Over the past several months, CCF Victoria has been actively engaged in discussions with the Red Tape Commissioner, Anna Cronin, and her office, regarding the State Government’s mandated review of Victoria’s building and planning processes and systems.

The review builds on the findings of the Essential Services Commission (ESC) review of electricity connection delays to identify further improvement opportunities for early-building works approvals and utility connections. This review identified that problems and delays in planning approval processes are significant, particularly with respect to the internal and external referrals processes and the additional approvals required following the issuance of a planning permit.

Most CCF members would agree that Victoria’s planning system currently suffers from multiple referral processes and duplications, as well as widely variable internal referral processes within local government.  All of which affect the State’s capacity to deliver housing, business and infrastructure investment efficiently.

To assist in direct stakeholder engagement, CCF facilitated a series of member engagement workshops in June and July with the Red Tape Commissioner and her Office, for key civil contractors and developers engaged in the Land Development Sector. 

The input and findings of these workshops have contributed to the Red Tape Commissioner’s produced discussion Paper, which is now released and open for consultation.

The Released Discussion Paper

Further to in-depth discussion with key industry associations, such as CCF, UDIA, PCA, HIA, MBAV, and other stakeholders, Red Tape Commissioner Anna Cronin and an advisory board of industry experts – Bill Kusznirczuk, Kate Roffey and Radley de Silva – have compiled the discussion paper and made a range of proposals.

According the paper, up to $600 million economic growth could be created across the Victorian economy each year through more efficient approvals in the state’s planning and building systems.

The paper, now open for consultation, examines planning and building delays and bottlenecks to identify how the systems can be improved.

“The proposed improvements focus on eliminating bottlenecks, removing unnecessary steps and making sure approvals processes are as efficient and effective as possible. “They are practical and implementable and will reduce delays and costs.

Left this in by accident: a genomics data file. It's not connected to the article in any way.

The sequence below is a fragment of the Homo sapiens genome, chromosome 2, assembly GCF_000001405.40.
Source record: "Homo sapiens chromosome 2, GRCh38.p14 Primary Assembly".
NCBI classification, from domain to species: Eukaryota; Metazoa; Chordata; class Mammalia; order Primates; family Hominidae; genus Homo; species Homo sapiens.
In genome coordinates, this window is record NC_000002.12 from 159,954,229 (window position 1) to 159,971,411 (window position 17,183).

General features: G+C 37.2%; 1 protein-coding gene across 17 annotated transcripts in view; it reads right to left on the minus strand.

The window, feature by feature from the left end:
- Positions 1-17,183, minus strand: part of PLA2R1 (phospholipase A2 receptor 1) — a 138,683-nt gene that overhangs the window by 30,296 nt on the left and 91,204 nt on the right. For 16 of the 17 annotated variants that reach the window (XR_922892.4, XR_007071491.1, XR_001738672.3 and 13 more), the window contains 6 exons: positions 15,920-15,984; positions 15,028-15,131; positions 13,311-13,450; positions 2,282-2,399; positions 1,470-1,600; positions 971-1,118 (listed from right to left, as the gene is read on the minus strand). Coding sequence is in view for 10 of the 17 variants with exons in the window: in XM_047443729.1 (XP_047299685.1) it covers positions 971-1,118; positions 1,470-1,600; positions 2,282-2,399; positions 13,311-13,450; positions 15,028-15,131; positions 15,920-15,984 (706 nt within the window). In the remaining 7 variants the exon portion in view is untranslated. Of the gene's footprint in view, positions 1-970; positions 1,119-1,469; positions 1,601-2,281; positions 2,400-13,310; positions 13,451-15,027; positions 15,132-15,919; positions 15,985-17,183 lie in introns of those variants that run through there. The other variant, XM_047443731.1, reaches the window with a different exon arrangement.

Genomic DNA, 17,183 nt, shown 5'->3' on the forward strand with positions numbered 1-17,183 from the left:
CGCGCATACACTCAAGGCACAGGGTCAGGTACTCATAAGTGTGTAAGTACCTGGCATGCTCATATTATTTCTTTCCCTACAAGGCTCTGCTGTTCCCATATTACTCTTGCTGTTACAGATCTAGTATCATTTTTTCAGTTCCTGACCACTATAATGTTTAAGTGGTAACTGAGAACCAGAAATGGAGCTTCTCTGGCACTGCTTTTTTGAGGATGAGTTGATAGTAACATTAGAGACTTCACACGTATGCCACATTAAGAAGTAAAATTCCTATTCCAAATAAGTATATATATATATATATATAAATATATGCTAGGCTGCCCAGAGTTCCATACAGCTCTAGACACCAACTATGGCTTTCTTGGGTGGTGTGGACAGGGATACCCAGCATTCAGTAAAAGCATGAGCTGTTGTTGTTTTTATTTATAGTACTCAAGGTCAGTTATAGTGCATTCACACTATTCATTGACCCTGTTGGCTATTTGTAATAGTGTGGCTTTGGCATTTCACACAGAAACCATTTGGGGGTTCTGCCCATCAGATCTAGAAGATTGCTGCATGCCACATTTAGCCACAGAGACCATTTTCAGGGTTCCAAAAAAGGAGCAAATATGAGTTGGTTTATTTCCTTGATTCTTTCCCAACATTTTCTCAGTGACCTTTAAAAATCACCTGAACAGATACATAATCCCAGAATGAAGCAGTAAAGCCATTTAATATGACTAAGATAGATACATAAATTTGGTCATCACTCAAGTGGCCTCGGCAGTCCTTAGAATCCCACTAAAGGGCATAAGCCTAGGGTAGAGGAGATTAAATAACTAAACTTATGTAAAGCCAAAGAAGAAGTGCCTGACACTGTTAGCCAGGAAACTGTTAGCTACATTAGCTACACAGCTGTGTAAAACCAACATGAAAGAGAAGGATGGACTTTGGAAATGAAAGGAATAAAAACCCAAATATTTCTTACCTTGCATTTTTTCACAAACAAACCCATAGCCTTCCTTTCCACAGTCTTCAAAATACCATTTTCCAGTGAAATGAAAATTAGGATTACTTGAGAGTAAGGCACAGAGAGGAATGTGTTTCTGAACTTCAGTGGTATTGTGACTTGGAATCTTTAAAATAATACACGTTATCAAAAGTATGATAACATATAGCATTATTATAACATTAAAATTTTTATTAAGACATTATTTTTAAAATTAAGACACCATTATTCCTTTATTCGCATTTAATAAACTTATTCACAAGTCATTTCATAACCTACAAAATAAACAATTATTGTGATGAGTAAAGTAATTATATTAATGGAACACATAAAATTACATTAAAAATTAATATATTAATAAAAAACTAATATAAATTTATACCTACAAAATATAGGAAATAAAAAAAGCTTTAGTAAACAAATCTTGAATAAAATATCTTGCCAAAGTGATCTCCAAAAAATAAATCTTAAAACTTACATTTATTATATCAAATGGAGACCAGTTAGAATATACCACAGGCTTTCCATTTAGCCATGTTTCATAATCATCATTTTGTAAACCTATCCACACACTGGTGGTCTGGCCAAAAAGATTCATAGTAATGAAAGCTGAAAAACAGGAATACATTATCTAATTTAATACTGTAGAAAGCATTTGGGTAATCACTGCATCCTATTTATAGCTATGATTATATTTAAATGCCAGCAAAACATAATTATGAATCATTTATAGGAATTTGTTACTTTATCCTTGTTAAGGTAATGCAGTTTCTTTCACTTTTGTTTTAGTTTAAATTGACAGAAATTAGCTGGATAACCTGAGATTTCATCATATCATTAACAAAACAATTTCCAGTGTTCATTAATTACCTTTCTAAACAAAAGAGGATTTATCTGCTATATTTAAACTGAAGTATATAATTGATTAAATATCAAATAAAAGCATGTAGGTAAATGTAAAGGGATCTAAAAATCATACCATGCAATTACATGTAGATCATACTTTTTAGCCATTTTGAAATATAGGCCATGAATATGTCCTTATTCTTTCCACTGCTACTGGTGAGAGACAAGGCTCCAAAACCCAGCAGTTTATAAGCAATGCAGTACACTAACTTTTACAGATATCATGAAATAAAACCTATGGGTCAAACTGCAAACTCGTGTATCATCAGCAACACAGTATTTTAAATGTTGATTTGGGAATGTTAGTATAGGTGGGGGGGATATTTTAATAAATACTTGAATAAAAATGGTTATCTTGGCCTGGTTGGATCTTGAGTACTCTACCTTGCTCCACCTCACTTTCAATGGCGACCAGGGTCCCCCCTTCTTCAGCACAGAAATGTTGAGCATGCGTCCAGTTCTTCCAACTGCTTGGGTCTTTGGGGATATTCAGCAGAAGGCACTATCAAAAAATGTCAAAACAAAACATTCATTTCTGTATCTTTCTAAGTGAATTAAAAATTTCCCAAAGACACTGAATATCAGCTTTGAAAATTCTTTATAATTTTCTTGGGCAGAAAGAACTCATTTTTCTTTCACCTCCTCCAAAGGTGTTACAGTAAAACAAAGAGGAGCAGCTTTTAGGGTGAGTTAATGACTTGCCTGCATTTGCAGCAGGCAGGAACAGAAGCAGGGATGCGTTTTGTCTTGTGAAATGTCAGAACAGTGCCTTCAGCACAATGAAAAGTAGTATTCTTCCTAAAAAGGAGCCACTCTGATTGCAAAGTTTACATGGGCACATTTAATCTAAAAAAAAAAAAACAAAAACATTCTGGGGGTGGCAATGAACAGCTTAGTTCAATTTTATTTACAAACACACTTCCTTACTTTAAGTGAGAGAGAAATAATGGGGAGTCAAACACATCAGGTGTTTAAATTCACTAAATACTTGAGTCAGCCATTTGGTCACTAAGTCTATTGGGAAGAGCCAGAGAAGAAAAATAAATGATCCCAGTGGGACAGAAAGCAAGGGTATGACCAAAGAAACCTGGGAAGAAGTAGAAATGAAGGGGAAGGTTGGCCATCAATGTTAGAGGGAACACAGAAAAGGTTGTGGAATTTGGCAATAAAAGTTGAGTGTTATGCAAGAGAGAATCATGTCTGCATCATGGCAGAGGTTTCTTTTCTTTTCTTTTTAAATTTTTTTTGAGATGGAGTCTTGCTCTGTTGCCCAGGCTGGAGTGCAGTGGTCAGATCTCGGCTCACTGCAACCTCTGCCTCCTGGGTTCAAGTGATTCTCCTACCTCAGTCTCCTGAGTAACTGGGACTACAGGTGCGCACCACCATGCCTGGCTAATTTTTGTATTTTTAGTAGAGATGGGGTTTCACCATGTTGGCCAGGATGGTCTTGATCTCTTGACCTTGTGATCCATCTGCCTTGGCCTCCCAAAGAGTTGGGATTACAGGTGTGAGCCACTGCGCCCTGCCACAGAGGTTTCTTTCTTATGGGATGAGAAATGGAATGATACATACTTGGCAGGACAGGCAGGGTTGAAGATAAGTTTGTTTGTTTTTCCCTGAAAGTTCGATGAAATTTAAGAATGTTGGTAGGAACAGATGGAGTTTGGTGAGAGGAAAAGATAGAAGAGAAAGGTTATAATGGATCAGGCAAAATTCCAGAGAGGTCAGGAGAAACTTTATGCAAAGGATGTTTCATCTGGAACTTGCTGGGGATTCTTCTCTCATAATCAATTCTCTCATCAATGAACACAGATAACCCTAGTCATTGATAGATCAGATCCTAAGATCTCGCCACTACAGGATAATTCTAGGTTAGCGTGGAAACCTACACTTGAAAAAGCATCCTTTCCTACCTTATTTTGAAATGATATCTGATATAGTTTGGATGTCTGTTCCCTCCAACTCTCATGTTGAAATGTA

Anna Cronin, Red Tape Commissioner.

The report considers challenges caused by a shortage of building surveyors and other building practitioners as well as the overlap between the planning and building regulatory regimes. The paper proposes improvements to council and referral authority processes through early engagement with applicants, removing duplicate requests for information and delivering better response times from the many decision-makers along the planning approvals pipeline.

It has also flagged the need to collect performance data to identify where applications are delayed and looking at adopting new technology. The measures proposed are designed to improve efficiency across approvals without any reduction in scrutiny or the application of rules across the building and planning systems.

The need to strengthen Victoria’s building system has previously been flagged and the Andrews Labour Government is overhauling the state’s Building Act to deliver better outcomes for consumers.

Have Your Say

In line with the invite for industry businesses and stakeholders to provide feedback/input, Richard Wynne, Minister of Planning stated, “We want the planning and building systems to give people more certainty about what can and cannot be built, and need the industry and consumers to have their say about how we can improve the system.”

Consultation for the discussion paper is open until 15 November 2019 ahead of a final report which will be prepared for the Treasurer and Minister in the coming months.

The Planning and Building Approvals Process Review discussion paper is available at betterregulation.vic.gov.au and the response form is available at engagevic.vic.gov.au

For more discussion on CCF’s work in this area, contact our team on 1300 DIAL CCF.